Western Reserve Academy junior Cristen Barnett spent the summer working on her field hockey game as she competed in both the Amateur Athletic Union Junior Olympic Games and the National Futures Championship.
Barnett, of Brecksville, was one of just 128 players selected nationwide for a roster spot at the Junior Olympic Games, which took place July 28 to Aug. 2 at the University of Iowa.
The games are the largest national multi-sport event for youth in the country.
The event features more than 16,000 participants competing across 20 sports.
As a member of the 16-and-younger team at the National Futures Championship she competed with players from around the nation in Lancaster, Pa., from June 27 to July 2.
The competition is the top championship event for USA Field Hockey's youth program and is attended by college recruiters and USA Field Hockey high performance staff.
"The experience with the Junior Olympic team was unbelievable and I feel so fortunate to have been selected," Barnett said.
"I learned so much about myself and even more about field hockey from my teammates and my coach. The week I spent in Iowa is one that I will never forget.
"With the under-16 team, I had the opportunity to learn from Olympians and coaches from around the country. I'm looking forward to taking the skills I learned this summer and not only applying them to my game this fall, but also sharing them with my teammates."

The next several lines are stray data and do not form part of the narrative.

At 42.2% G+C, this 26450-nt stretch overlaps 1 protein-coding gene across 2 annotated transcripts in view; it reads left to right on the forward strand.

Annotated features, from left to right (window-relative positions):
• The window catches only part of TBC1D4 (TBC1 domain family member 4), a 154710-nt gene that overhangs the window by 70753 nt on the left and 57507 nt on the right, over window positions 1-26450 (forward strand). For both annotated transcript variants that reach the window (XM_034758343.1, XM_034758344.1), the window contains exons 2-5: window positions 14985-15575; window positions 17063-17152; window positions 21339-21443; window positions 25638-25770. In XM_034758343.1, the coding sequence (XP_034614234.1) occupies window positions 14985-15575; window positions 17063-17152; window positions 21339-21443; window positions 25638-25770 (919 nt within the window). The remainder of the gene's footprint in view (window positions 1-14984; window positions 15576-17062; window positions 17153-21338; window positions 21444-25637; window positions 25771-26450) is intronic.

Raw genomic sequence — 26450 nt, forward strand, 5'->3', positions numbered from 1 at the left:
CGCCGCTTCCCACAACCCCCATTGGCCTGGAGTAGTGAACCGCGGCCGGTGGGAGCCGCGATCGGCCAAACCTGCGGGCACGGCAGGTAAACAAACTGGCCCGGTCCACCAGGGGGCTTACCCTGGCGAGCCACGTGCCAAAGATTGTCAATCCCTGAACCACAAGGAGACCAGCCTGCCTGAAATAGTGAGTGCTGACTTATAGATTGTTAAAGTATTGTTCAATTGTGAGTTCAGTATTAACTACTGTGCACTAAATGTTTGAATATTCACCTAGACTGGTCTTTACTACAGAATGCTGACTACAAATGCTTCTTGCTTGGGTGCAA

Barnett's growth as a player has been evident during preseason practice, according to head coach Haley Preston.
"Cristen is a really smart player, one who knows there is more to field hockey than just what happens during games," she said. "She takes the time to improve her game both mentally and during practices.
"There is a visible improvement from last year to this year in her game and for someone who is already one of our top players, to put in that kind of work says a lot."
As she prepares for the start of the field hockey season, Barnett is ready to reclaim the feeling of joy that comes from seeing the team's hard work pay off.
We are constantly challenged at WRA -- whether it is in the classroom or on the sports field," she said. "It amazes me, though, how even after an eight-hour day of school, many classmates and I participate in two-hour sports practices and put in 100-percent effort.
"We may be tired from studying for that extremely hard test or maybe we had a bad day, but when you're on the field and your teammate scores the game-winning goal, it is all worth it.
"On the athletic field, we are all working together for one goal -- whether it's to win or become stronger and better.
"I am so lucky to have spent two incredible years playing with the WRA field hockey team and I can't wait for all the great moments to come."